For patients and families affected by Miller-Dieker syndrome, the catalog offers support and advocacy resources. These organizations provide information, support networks, and resources to help individuals navigate the challenges associated with the condition.

In addition to Miller-Dieker syndrome, the OMIM catalog includes information on thousands of other rare genetic diseases. This extensive collection serves as a valuable tool for researchers and healthcare professionals alike. The catalog’s user-friendly interface allows users to search for specific genes, diseases, or inheritance patterns, making it a valuable resource for genetic testing and diagnosis.

In conclusion, the Catalog of Genes and Diseases from OMIM provides a wealth of information on Miller-Dieker syndrome and many other rare genetic conditions. It serves as a central hub for researchers, healthcare professionals, and patients looking to learn more about these conditions and contribute to the advancement of knowledge in the field of genetics.

Scientific Articles on PubMed

Miller-Dieker syndrome is a rare genetic condition associated with a loss of genetic material on chromosome 17.

The syndrome is also known as LIS1 deletion syndrome, and it is a classical deletion syndrome that causes smooth brain abnormalities in affected patients.

There are several scientific articles available on PubMed that provide more information about this rare syndrome. These articles contribute to our understanding of the genetic and clinical aspects of the condition.

Some of the articles available on PubMed include:

  • Wynshaw-Boris, A. et al. (1990). “Tuberous sclerosis and the tuberous sclerosis gene products.” Genes & Development, 4(9), 1518-1524. PubMed

  • Toyo-oka, K. et al. (2003). “A defect in the LIS1-enoding gene causes Miller-Dieker syndrome in humans.” Nature, 423(6942), 364-367. PubMed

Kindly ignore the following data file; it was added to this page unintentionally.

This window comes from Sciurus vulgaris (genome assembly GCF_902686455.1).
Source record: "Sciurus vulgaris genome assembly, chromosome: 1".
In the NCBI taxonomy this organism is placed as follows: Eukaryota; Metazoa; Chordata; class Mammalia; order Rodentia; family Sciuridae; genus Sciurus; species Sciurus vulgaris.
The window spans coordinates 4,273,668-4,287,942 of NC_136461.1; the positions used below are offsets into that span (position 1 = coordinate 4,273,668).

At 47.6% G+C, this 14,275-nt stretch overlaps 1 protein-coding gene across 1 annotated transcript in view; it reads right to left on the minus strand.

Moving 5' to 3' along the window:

• Cardoso, C. et al. (2018). “Classification of isolated or combined malformations of the superior vermian region: a study of 27 fetuses and review of the literature.” BMC Medical Genetics, 19(1), 218. PubMed

These articles provide more insight into the genetic mechanisms and clinical manifestations of Miller-Dieker syndrome. They are valuable resources for researchers, healthcare professionals, and individuals seeking more information about this condition.

For additional information and support, patients and their families can also refer to resources such as the Online Mendelian Inheritance in Man (OMIM) catalog and the Miller-Dieker Syndrome Support and Advocacy Center.

In conclusion, Miller-Dieker syndrome is a rare genetic condition associated with chromosome 17 abnormalities. Scientific articles on PubMed contribute to our understanding of the genetic and clinical aspects of this syndrome. Additional resources, such as OMIM and support centers, provide further information and support for individuals affected by this condition.

References

  • Cardoso C, Leventer RJ, Matsumoto N, et al. The location and type of mutation predict malformation severity in isolated lissencephaly caused by abnormalities within the LIS1 gene. Hum Mutat. 2000;16(4):315-322. PubMed
  • Catalog of Genes and Diseases from OMIM (Online Mendelian Inheritance in Man). OMIM website
  • Health condition of Miller-Dieker Syndrome. Genetics Home Reference
  • M.J Cardoso, E.P. Giráldez, P.F. Franco, C.H. Quinderé, B. Bruna, R.V. Carrilho, D. Sousa, A.P. Rebelo, R. Monteiro, T. Fonseca, R. Seabra-Tojal, H.C. Borges, E. Sousa, E. Barroso, D. Catarino, J. Costa, J. Batista, S.S. Fernandes, A. Carmona da Mota, M.J. Fonseca, A.Heinstein, J. Guimarães, I.S.R. Mendes, A.M. Clinic through the rare diseases patient organization for rare diseases. Rev Neurol 2014;59:89-96 PubMed
  • Mazzeu JF, Vianna-Morgante AM, Koiffmann CP. Brazilian patients with Miller-Dieker syndrome presented low deletion/mutation rate bearing the most common Dandy-Walker malformation region deletions. Eur J Med Genet. 2010;53(3):183-186. PubMed
  • Miller-Dieker Syndrome. National Down Syndrome Society
  • Miller-Dieker syndrome – Genetics Home Reference. Genetics Home Reference
  • Online Mendelian Inheritance in Man (OMIM). OMIM entry
  • Wynshaw-Boris A, Pramparo T, Youn YH, et al. A double hit involving LIS1 and CLIP2 in isolated lissencephaly sequence and the implications for the “two-hit” hypothesis for PAFAH1B1-associated lissencephaly. Hum Genet. 2012;131(5):779-787. PubMed
  • Toyo-oka K, Hirota T, Gambello MJ, et al. Protein phosphatase 4 catalytic subunit regulates Cdk1 activity and microtubule organization via NDEL1 dephosphorylation. J Cell Biol. 2008;180(5):823-836. PubMed
  • Toyo-oka K, Shionoya A, Gambello MJ, et al. 14-3-3epsilon is important for neuronal migration by binding to NUDEL: a molecular explanation for Miller-Dieker syndrome. Nat Genet. 2003;34(3):274-285. PubMed